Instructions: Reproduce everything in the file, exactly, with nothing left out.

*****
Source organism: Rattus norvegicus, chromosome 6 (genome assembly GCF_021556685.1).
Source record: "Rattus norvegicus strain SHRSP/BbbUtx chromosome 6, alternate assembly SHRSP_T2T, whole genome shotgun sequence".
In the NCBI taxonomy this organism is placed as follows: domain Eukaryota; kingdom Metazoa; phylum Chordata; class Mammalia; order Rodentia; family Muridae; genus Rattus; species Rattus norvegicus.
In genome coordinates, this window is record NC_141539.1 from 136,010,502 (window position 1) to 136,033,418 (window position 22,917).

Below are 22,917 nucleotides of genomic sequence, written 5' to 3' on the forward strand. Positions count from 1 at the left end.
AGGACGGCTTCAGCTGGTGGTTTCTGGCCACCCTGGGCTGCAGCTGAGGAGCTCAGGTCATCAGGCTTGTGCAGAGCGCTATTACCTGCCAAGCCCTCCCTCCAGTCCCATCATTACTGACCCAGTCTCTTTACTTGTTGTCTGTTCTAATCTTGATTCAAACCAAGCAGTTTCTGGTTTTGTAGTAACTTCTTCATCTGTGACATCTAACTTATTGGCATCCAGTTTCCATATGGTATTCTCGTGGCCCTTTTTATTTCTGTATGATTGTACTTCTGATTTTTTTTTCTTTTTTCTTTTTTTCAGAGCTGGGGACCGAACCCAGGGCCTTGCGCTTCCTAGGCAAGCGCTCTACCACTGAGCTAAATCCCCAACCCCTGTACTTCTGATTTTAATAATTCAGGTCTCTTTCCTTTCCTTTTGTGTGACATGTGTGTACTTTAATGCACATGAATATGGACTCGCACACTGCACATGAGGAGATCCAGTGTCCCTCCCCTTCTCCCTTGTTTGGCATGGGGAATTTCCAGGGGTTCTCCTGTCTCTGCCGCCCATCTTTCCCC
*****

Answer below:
Source organism: Rattus norvegicus, chromosome 6 (genome assembly GCF_021556685.1).
Source record: "Rattus norvegicus strain SHRSP/BbbUtx chromosome 6, alternate assembly SHRSP_T2T, whole genome shotgun sequence".
In the NCBI taxonomy this organism is placed as follows: domain Eukaryota; kingdom Metazoa; phylum Chordata; class Mammalia; order Rodentia; family Muridae; genus Rattus; species Rattus norvegicus.
In genome coordinates, this window is record NC_141539.1 from 136,010,502 (window position 1) to 136,033,418 (window position 22,917).

Below are 22,917 nucleotides of genomic sequence, written 5' to 3' on the forward strand. Positions count from 1 at the left end.
AGGACGGCTTCAGCTGGTGGTTTCTGGCCACCCTGGGCTGCAGCTGAGGAGCTCAGGTCATCAGGCTTGTGCAGAGCGCTATTACCTGCCAAGCCCTCCCTCCAGTCCCATCATTACTGACCCAGTCTCTTTACTTGTTGTCTGTTCTAATCTTGATTCAAACCAAGCAGTTTCTGGTTTTGTAGTAACTTCTTCATCTGTGACATCTAACTTATTGGCATCCAGTTTCCATATGGTATTCTCGTGGCCCTTTTTATTTCTGTATGATTGTACTTCTGATTTTTTTTTCTTTTTTCTTTTTTTCAGAGCTGGGGACCGAACCCAGGGCCTTGCGCTTCCTAGGCAAGCGCTCTACCACTGAGCTAAATCCCCAACCCCTGTACTTCTGATTTTAATAATTCAGGTCTCTTTCCTTTCCTTTTGTGTGACATGTGTGTACTTTAATGCACATGAATATGGACTCGCACACTGCACATGAGGAGATCCAGTGTCCCTCCCCTTCTCCCTTGTTTGGCATGGGGAATTTCCAGGGGTTCTCCTGTCTCTGCCGCCCATCTTTCCCC